1. ## Mathematical Induction

Hi, I understand the sequence of the example I am working through, but I cannot understand some of the "simplification" (i.e. when one expression is simplified to mean the same thing)

The example is

Prove inductively for all integers n >= 1,
1+2+3....+n = $n(n+1) / 2$ ---> *

i) i understand s(subscript m ??) is true, I prove this by substituting an integer for n

ii) sn+1 is true when n>=m and sn are true

To prove for Sk+1 is true for n = k+1;
original k(k+1)/2 becomes
k(k+1)/2 + (k+1) ---I understand this is proof for n=k+1 where n is the formula above, marked ---> *

but I do not understand the next step in the example, where
(a) k(k+1)/2 + (k+1) <---this formula is simplified to:
= (b) (k+1)(k+2) / 2 <--- I don't understand how they went from (a) to (b) here.

I thought
k(k+1)/2 + (k+1) = k squared + k / 2 + (k+1) (sorry I can't get super/sub script to work)

Thanks for any help, sorry if my explanation seems jumbled or unreadable(if so I will try to post the example again more clearly)

2. $
\frac{k(k+1)}{2} + (k+1)

$

=
$
\frac{(k+1)(k+2)}{2}
$

this is the equation, I don't understand how they got from a to b

3. Originally Posted by dunsta
$
\frac{k(k+1)}{2} + (k+1)

$

=
$
\frac{(k+1)(k+2)}{2}
$

this is the equation, I don't understand how they got from a to b
Don't forget high school algebra brah..

$\frac{k(k+1)}{2}+k+1=\frac{k(k+1)}{2}+\frac{2k+2}{ 2}=\frac{k^2+k+2k+2}{2}$..

4. I didn't think I had forgotten that much algebra, but ...

$
\frac{k^2+k+2k+2}{2}=\frac{k^2+3k+2}{2} ...

$

oh I get it now, working backwards I see that
$
\frac{(k+1)(k+2)}{2} = \frac{(k * k) + (k * 2) + (k * 1)+ (1 * 2)}{2}=\frac{k^2 + 2k + k + 2}{2}

$

I just didnt associate (k+1)(k+2) with $k^2 + 2k + k + 2$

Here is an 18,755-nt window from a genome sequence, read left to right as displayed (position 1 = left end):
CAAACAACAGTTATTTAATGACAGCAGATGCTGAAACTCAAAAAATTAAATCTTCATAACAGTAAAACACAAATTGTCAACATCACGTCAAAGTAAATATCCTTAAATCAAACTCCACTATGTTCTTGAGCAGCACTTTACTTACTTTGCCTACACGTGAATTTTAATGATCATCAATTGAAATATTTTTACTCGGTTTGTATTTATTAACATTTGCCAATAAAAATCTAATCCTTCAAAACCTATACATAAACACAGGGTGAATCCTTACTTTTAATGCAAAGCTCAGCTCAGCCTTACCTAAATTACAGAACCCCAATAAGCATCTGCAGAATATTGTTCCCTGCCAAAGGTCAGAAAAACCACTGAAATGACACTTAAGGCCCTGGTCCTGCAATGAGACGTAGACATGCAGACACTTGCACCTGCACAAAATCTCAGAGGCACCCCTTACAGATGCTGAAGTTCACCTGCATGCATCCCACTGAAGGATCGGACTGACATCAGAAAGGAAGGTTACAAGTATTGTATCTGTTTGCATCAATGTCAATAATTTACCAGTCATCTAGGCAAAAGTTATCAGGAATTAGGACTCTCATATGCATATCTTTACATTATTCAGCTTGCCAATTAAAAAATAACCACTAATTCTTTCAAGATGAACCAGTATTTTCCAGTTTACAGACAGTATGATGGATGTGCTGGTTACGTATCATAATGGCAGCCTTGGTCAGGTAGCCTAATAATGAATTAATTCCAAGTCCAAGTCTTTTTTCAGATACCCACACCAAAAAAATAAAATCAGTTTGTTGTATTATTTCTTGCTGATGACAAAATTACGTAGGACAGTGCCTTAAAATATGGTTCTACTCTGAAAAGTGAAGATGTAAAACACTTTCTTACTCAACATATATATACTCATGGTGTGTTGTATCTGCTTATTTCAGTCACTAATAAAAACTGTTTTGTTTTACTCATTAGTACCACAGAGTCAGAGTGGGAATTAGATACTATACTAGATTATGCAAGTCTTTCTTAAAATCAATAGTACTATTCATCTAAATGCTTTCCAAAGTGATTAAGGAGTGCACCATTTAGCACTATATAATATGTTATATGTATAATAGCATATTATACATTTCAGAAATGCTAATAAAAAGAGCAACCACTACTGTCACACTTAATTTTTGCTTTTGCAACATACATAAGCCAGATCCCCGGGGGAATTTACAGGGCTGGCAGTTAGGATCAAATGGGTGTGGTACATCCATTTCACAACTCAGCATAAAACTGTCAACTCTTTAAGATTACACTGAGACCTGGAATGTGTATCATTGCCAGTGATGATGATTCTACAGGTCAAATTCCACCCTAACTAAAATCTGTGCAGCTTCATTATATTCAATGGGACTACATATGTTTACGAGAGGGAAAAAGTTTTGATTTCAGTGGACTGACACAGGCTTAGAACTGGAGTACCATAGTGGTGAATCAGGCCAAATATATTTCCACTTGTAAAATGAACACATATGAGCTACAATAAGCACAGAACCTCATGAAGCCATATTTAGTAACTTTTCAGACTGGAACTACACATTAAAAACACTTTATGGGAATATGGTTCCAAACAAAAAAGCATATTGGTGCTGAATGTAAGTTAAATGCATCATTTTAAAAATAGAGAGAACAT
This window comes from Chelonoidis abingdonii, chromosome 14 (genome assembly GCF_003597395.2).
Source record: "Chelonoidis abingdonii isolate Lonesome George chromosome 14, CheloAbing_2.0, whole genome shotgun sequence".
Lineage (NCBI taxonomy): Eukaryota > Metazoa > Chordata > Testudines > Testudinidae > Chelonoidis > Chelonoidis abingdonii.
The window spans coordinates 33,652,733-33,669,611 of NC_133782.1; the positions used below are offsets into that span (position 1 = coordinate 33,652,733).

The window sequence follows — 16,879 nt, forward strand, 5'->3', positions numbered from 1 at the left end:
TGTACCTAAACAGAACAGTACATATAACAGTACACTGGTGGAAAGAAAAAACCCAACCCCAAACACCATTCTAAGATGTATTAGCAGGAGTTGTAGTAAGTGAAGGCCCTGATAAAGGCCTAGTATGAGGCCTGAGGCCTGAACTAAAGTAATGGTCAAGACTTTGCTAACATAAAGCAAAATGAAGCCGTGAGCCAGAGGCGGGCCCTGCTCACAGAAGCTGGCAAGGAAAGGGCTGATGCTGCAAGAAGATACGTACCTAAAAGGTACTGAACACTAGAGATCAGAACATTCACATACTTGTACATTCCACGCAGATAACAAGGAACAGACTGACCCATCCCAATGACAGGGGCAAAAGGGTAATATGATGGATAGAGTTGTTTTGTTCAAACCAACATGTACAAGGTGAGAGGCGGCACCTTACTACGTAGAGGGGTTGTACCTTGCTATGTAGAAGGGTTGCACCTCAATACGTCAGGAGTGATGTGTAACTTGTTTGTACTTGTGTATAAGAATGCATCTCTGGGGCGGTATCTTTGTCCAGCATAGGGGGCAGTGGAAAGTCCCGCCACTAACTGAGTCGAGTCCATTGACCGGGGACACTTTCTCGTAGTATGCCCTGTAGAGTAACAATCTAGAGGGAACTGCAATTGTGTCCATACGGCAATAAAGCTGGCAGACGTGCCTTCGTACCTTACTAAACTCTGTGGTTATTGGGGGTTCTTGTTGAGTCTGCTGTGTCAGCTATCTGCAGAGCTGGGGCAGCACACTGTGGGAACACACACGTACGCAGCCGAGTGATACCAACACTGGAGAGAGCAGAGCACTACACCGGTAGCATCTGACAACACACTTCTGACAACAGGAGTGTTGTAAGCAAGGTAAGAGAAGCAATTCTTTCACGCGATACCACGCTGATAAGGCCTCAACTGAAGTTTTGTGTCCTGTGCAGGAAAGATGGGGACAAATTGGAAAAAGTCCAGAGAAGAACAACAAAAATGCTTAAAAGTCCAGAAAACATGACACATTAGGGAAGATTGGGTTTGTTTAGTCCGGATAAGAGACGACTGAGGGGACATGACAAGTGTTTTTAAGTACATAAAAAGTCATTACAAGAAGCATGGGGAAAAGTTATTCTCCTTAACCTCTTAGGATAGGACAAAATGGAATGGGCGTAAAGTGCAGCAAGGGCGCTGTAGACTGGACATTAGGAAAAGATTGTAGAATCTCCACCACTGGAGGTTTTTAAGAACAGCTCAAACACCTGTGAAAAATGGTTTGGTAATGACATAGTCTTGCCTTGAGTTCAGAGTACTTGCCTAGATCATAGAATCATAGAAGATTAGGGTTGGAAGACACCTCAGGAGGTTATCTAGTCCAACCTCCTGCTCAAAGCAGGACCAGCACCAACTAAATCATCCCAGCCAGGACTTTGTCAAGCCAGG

off the top of my head.

I will go back over my notes and hope I "get" the problem better next time through.

Thanks for the help.
BTW should I have posted this in the algebra formula?

5. Originally Posted by dunsta

Thanks for the help.
BTW should I have posted this in the algebra formula?
No problem!

Also, I don't think you would have needed to post this in the algebra forum. Because, despite this really being an algebra problem it is based on the premise of induction which usually goes in this forum.

6. One last question on this topic, if I may.

Is it common knowledge in maths to simplify
${k^2+3k+2}$
to
${(k+1)(k+2)}$

as this seems to me to be another way to write the expression rather than a simplification?

7. Originally Posted by dunsta
One last question on this topic, if I may.

Is it common knowledge in maths to simplify
${k^2+3k+2}$
to
${(k+1)(k+2)}$

as this seems to me to be another way to write the expression rather than a simplification?
Hi Dunsta, yes it's just alternative ways to write the same thing.

It's common in these induction problems because we try to establish an
infinite chain of cause and effect from the first term all the way through to infinity.

We try to discover that the formula being valid for n=1 causes it to be valid for n=2...
then valid for n=2 causes it to be valid for n=3...
valid for n=3 causes it to be valid for n=4...
valid for n=4 causes it to be valid for n=5....

all the way to infinity.

If we can prove that being valid for n=k causes it to be valid for n=k+1,
then we have proven all the foregoing in one step!!

Since this proves that any term k causes the formula to be valid for the next term k+1

So the induction step establishes whether or not this infinite chain exists.

In this case

P(k)

$1+2+3+.....+k=\frac{k(k+1)}{2}$

P(k+1)

substitute k+1 for k

$1+2+3+.....+k+(k+1)=\frac{(k+1)(k+2)}{2}$

We try to prove that P(k) being true causes P(k+1) to be true

Hence, we can either multiply out $\frac{(k+1)(k+2)}{2}$

and check that it's the same as $P(k)+(k+1)$ multiplied out

or factor $P(k)+(k+1)$ to see if it equals $\frac{(k+1)(k+2)}{2}$